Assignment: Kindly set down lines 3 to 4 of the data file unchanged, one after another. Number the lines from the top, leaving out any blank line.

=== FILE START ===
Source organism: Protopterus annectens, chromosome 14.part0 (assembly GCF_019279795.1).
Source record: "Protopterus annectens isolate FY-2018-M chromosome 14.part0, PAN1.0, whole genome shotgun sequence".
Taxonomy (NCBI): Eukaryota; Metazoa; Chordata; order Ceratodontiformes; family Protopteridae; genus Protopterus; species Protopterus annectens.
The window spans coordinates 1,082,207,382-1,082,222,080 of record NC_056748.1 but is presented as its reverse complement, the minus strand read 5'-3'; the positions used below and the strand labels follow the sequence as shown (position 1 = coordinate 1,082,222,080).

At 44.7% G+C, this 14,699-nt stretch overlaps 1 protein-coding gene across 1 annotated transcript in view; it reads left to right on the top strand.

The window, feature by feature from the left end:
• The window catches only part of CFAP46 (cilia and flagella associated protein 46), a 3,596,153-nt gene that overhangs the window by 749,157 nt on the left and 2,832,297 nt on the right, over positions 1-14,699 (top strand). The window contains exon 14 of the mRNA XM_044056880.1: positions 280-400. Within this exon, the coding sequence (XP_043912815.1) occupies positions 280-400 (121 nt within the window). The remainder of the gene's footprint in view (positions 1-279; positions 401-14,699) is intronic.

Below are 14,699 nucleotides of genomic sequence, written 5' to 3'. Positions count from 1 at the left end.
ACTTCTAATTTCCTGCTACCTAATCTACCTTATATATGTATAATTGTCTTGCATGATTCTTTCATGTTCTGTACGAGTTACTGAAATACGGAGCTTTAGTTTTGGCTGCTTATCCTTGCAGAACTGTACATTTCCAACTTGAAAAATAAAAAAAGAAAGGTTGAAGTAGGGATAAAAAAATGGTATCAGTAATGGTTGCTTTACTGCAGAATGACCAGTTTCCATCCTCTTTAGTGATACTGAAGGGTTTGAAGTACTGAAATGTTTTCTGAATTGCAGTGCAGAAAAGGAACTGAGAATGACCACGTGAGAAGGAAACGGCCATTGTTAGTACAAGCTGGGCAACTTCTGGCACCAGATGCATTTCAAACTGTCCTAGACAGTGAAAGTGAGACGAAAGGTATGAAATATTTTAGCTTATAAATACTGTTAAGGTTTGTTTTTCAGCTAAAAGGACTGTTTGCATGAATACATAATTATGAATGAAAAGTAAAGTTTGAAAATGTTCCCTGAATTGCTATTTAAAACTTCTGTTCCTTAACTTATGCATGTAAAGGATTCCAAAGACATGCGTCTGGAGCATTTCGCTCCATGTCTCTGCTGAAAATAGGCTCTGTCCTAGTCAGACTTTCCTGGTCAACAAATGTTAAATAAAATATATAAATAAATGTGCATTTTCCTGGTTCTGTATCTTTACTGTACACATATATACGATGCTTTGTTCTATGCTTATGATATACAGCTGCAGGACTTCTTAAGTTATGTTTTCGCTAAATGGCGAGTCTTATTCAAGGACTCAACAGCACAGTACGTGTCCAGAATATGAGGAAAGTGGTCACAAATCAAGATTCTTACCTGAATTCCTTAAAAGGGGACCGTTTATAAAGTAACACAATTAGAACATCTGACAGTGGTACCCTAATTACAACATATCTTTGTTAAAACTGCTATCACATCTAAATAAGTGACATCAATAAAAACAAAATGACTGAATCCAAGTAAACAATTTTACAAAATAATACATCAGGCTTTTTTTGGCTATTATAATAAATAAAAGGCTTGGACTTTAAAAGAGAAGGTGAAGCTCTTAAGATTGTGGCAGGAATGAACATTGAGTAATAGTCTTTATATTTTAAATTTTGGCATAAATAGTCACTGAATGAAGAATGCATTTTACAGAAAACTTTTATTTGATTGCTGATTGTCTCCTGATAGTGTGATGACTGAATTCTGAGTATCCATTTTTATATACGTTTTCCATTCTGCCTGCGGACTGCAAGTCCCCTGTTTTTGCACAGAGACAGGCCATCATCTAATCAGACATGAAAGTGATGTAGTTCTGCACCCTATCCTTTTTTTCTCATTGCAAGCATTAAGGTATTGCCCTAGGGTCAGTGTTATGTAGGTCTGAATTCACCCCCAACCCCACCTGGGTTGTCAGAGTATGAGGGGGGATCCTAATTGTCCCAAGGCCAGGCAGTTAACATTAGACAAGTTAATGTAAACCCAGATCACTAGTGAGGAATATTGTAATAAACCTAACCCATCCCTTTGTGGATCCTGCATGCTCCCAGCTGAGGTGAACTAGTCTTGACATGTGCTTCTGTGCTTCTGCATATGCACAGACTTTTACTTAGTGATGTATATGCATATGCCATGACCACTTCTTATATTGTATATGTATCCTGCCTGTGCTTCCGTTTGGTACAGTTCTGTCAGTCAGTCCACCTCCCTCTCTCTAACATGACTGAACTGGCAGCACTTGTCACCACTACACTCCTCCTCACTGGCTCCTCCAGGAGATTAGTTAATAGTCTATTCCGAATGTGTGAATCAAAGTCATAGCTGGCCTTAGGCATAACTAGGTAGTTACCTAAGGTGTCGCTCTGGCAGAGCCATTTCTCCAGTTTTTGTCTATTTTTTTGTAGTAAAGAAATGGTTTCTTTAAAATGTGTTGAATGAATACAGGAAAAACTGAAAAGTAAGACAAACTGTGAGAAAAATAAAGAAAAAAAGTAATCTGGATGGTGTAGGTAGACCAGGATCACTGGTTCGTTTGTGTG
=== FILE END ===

Taxonomy (NCBI): Eukaryota; Metazoa; Chordata; order Ceratodontiformes; family Protopteridae; genus Protopterus; species Protopterus annectens.
The window spans coordinates 1,082,207,382-1,082,222,080 of record NC_056748.1 but is presented as its reverse complement, the minus strand read 5'-3'; the positions used below and the strand labels follow the sequence as shown (position 1 = coordinate 1,082,222,080).